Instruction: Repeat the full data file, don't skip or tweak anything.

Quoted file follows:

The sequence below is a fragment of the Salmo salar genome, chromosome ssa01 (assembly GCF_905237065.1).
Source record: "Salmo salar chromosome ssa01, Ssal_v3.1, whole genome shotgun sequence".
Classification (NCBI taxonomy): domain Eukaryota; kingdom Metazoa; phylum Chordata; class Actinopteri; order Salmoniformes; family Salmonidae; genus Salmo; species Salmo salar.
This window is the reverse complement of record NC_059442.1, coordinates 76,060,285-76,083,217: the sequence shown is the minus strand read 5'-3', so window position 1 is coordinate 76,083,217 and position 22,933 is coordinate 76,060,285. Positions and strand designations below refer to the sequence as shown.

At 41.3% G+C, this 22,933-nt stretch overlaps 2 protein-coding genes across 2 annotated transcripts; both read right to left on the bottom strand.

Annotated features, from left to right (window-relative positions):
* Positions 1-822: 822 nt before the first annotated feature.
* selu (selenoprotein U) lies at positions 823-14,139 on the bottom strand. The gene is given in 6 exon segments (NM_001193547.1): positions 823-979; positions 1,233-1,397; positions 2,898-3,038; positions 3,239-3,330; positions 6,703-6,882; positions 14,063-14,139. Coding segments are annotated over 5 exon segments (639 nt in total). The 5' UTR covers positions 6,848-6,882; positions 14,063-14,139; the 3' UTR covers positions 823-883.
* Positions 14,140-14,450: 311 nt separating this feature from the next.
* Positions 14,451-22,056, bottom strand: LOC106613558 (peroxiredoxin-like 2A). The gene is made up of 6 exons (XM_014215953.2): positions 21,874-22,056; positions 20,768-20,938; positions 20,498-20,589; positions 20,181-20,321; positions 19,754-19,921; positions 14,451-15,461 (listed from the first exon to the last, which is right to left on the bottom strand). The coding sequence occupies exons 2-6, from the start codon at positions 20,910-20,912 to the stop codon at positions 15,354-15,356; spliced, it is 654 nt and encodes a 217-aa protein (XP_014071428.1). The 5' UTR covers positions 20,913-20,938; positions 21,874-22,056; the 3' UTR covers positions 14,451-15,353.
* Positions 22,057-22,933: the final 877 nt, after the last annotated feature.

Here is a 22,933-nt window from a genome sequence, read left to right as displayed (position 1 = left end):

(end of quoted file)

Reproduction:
The sequence below is a fragment of the Salmo salar genome, chromosome ssa01 (assembly GCF_905237065.1).
Source record: "Salmo salar chromosome ssa01, Ssal_v3.1, whole genome shotgun sequence".
Classification (NCBI taxonomy): domain Eukaryota; kingdom Metazoa; phylum Chordata; class Actinopteri; order Salmoniformes; family Salmonidae; genus Salmo; species Salmo salar.
This window is the reverse complement of record NC_059442.1, coordinates 76,060,285-76,083,217: the sequence shown is the minus strand read 5'-3', so window position 1 is coordinate 76,083,217 and position 22,933 is coordinate 76,060,285. Positions and strand designations below refer to the sequence as shown.

At 41.3% G+C, this 22,933-nt stretch overlaps 2 protein-coding genes across 2 annotated transcripts; both read right to left on the bottom strand.

Annotated features, from left to right (window-relative positions):
* Positions 1-822: 822 nt before the first annotated feature.
* selu (selenoprotein U) lies at positions 823-14,139 on the bottom strand. The gene is given in 6 exon segments (NM_001193547.1): positions 823-979; positions 1,233-1,397; positions 2,898-3,038; positions 3,239-3,330; positions 6,703-6,882; positions 14,063-14,139. Coding segments are annotated over 5 exon segments (639 nt in total). The 5' UTR covers positions 6,848-6,882; positions 14,063-14,139; the 3' UTR covers positions 823-883.
* Positions 14,140-14,450: 311 nt separating this feature from the next.
* Positions 14,451-22,056, bottom strand: LOC106613558 (peroxiredoxin-like 2A). The gene is made up of 6 exons (XM_014215953.2): positions 21,874-22,056; positions 20,768-20,938; positions 20,498-20,589; positions 20,181-20,321; positions 19,754-19,921; positions 14,451-15,461 (listed from the first exon to the last, which is right to left on the bottom strand). The coding sequence occupies exons 2-6, from the start codon at positions 20,910-20,912 to the stop codon at positions 15,354-15,356; spliced, it is 654 nt and encodes a 217-aa protein (XP_014071428.1). The 5' UTR covers positions 20,913-20,938; positions 21,874-22,056; the 3' UTR covers positions 14,451-15,353.
* Positions 22,057-22,933: the final 877 nt, after the last annotated feature.

Here is a 22,933-nt window from a genome sequence, read left to right as displayed (position 1 = left end):